The Anticipation of Shavuot

Shavuot marks the end of a season of anticipation. It is a harvest festival and one of three pilgrimage feasts of the Jewish year. For such holidays, each physically able, adult Jewish male was to travel to Jerusalem to present his offering. In the case of Shavuot, he offered the first of his barley harvest.

Jewish tradition teaches that God gave the Torah (the Law) to His people at Mount Sinai on the date of Shavuot. The Israelites had been freed from 400 years of slavery as a people. They traveled through the Middle Eastern desert on their way to a Land they’d never seen with a God they were getting to know in a whole new way. Their time in the wilderness must have been filled with anticipation. What would the coming days bring?

Then, God called them to gather at the base of Mount Sinai, and He showed Himself in thunder, lightning and smoke. When Moses came down from meeting with Him, he brought God’s Torah, or instruction. Through it, God revealed Himself to the Israelites and set them apart as His own people. It was a day that changed their relationship with Him.

The Hebrew word “Shavuot” means “weeks,” and so, the holiday is also called The Feast of Weeks. In Leviticus 23, God told the Israelites that when they settled into the Promised Land and had produced crops, they were to begin observing the Feast of Shavuot. Its date was figured by counting seven Sabbaths plus one day – or 50 days – from the day after the Shabbat that follows Passover (Leviticus 23:15–16). Once observance began in Israel’s history, each year, as the counted days passed, God’s people anticipated both the new harvest and their journey to the holy city to present their offerings.

Today, Shavuot is a time of celebrating the gift of the Torah. Many Jewish people stay up all night reading it with family and friends. When Shavuot morning dawns, they pray together and read the Ten Commandments.

In the biblical Feasts, God placed pictures of future events related to His plan to redeem the world.  After His resurrection and before His ascension to Heaven, Jesus told His disciples to wait in Jerusalem for the empowering that would come to them when God gave the Helper Jesus had mentioned. Day by day, they counted and waited, not knowing exactly what was next. Then, God imparted the Holy Spirit to them. On that miraculous day, they spoke in languages they didn’t know, and 3,000 people were saved.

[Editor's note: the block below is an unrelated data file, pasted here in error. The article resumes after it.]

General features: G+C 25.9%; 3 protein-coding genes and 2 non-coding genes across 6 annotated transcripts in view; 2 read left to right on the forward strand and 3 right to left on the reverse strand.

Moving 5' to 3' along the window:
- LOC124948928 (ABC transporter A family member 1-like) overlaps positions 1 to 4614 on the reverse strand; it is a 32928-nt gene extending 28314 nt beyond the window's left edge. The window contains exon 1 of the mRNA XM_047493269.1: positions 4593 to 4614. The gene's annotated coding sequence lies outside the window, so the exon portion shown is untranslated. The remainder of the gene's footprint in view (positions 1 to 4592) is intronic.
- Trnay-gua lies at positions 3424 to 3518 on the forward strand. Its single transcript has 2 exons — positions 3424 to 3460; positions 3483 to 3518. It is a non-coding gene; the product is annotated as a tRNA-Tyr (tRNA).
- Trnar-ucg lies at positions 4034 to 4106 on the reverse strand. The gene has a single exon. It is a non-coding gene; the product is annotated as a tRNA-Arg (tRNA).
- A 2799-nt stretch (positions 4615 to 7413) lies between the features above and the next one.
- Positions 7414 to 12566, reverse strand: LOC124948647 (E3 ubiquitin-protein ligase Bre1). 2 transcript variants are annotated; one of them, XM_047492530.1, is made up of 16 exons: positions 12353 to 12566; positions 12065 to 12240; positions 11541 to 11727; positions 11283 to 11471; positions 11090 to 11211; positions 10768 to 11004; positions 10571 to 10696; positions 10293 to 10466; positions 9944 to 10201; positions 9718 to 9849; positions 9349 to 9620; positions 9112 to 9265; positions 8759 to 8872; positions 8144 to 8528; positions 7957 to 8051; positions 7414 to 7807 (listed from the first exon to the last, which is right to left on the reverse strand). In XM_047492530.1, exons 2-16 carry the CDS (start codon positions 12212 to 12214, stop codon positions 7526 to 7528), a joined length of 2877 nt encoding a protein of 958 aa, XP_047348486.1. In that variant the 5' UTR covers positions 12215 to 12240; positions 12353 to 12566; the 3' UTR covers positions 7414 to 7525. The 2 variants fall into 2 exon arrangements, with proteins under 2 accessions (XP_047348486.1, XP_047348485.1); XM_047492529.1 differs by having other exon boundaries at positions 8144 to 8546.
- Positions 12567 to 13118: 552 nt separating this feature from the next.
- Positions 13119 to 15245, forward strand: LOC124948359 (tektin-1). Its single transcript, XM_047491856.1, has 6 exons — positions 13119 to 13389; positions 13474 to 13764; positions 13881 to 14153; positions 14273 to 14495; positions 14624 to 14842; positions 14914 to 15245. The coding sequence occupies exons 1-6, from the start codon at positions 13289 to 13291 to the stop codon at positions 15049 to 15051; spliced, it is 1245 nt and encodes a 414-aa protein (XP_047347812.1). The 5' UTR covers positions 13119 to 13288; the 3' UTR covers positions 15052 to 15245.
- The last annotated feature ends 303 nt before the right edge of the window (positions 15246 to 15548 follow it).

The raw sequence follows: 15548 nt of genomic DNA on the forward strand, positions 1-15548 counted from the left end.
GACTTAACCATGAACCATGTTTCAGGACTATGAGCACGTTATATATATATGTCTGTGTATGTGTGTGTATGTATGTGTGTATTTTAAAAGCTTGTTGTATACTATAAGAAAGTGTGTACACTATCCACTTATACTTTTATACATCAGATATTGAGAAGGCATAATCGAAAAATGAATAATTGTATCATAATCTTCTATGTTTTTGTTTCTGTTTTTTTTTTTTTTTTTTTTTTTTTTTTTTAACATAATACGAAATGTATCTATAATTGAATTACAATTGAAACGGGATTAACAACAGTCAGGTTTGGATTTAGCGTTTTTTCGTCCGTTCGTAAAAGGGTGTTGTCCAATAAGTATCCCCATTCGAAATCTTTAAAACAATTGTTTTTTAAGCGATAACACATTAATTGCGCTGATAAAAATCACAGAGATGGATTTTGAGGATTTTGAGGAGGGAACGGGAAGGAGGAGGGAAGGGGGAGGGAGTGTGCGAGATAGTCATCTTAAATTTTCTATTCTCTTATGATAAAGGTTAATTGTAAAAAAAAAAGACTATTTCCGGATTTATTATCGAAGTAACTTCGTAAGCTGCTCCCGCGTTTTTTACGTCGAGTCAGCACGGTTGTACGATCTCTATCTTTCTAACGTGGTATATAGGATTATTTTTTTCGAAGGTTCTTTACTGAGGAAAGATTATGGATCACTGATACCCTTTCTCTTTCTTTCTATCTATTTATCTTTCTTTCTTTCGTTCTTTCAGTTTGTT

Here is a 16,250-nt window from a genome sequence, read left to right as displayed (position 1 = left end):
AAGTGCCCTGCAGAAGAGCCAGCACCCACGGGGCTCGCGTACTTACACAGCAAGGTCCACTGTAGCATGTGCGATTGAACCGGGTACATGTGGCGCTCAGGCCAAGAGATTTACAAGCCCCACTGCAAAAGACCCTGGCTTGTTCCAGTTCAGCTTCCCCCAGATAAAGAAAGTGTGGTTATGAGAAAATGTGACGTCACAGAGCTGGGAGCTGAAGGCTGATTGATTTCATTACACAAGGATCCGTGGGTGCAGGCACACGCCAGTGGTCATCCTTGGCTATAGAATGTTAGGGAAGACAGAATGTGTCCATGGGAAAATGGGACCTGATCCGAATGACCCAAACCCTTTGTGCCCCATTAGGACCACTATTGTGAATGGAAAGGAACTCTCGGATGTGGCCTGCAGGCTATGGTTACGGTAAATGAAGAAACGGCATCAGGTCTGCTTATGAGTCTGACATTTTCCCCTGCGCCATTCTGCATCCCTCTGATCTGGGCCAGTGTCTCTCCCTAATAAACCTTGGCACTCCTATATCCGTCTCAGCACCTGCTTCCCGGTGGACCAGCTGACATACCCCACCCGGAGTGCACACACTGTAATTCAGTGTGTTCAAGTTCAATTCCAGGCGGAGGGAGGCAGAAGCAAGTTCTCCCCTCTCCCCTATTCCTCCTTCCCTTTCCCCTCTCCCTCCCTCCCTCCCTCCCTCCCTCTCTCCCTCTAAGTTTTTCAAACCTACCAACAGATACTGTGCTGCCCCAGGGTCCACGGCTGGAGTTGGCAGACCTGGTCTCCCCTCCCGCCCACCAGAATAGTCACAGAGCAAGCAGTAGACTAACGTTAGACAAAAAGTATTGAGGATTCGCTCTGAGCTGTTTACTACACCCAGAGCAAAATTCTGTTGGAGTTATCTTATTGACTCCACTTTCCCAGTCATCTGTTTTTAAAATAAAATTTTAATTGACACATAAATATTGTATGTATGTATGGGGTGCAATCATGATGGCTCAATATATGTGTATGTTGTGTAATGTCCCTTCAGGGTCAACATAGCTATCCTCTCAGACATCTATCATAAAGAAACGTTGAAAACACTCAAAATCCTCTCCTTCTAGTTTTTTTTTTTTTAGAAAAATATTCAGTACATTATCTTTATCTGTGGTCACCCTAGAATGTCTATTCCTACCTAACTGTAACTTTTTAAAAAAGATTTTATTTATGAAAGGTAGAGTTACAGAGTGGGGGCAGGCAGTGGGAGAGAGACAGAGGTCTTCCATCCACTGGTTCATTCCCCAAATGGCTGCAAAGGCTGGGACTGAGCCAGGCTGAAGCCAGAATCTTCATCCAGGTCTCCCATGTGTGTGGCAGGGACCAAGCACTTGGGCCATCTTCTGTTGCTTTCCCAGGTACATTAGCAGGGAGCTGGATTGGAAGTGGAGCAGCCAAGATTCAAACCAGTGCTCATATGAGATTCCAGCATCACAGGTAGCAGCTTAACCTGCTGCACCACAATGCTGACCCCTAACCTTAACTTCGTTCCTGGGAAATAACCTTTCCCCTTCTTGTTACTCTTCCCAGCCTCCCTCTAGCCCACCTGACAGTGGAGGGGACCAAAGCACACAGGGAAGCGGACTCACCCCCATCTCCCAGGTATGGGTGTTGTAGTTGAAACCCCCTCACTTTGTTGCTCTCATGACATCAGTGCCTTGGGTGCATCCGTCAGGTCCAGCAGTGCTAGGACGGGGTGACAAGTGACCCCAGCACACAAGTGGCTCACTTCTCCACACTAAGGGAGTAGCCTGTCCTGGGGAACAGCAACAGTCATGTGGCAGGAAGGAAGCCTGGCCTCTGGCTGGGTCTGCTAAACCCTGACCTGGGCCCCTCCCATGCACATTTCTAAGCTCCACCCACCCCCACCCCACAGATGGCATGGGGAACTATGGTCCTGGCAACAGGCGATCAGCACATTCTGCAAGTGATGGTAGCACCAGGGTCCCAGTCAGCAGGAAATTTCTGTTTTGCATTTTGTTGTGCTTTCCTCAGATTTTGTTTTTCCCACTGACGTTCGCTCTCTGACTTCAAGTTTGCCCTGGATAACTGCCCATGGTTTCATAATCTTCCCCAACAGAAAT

What the Christian church knows as Pentecost (“pente” meaning 50), happened on Shavuot – 50 days after Jesus was raised from the dead. It was the fulfillment of God’s promise through the prophet Jeremiah to write His Law on our hearts (Jeremiah 31:32) and, through Ezekiel, to put His Spirit within us (Ezekiel 36:27).

When God first gave His Torah, He wrote it on tablets of stone. On Shavuot in the first century, He wrote it on our hearts by giving His Spirit to live inside those who believe in Jesus. And it changed our relationship with Him. He no longer resides in pillars of fire and cloud or dwells in a physical Temple. He has made His home in our hearts – He is always with us, never to leave us.

As Believers, Shavuot offers us the opportunity to celebrate both God’s Word and His Spirit. Through both gifts, we can know our God. His Word reveals who He is, and His Spirit guides us into all truth (Hebrews 1:1–2, John 16:13). And there remains much to anticipate in our daily relationship with God as we engage with Him through these two tremendous gifts.

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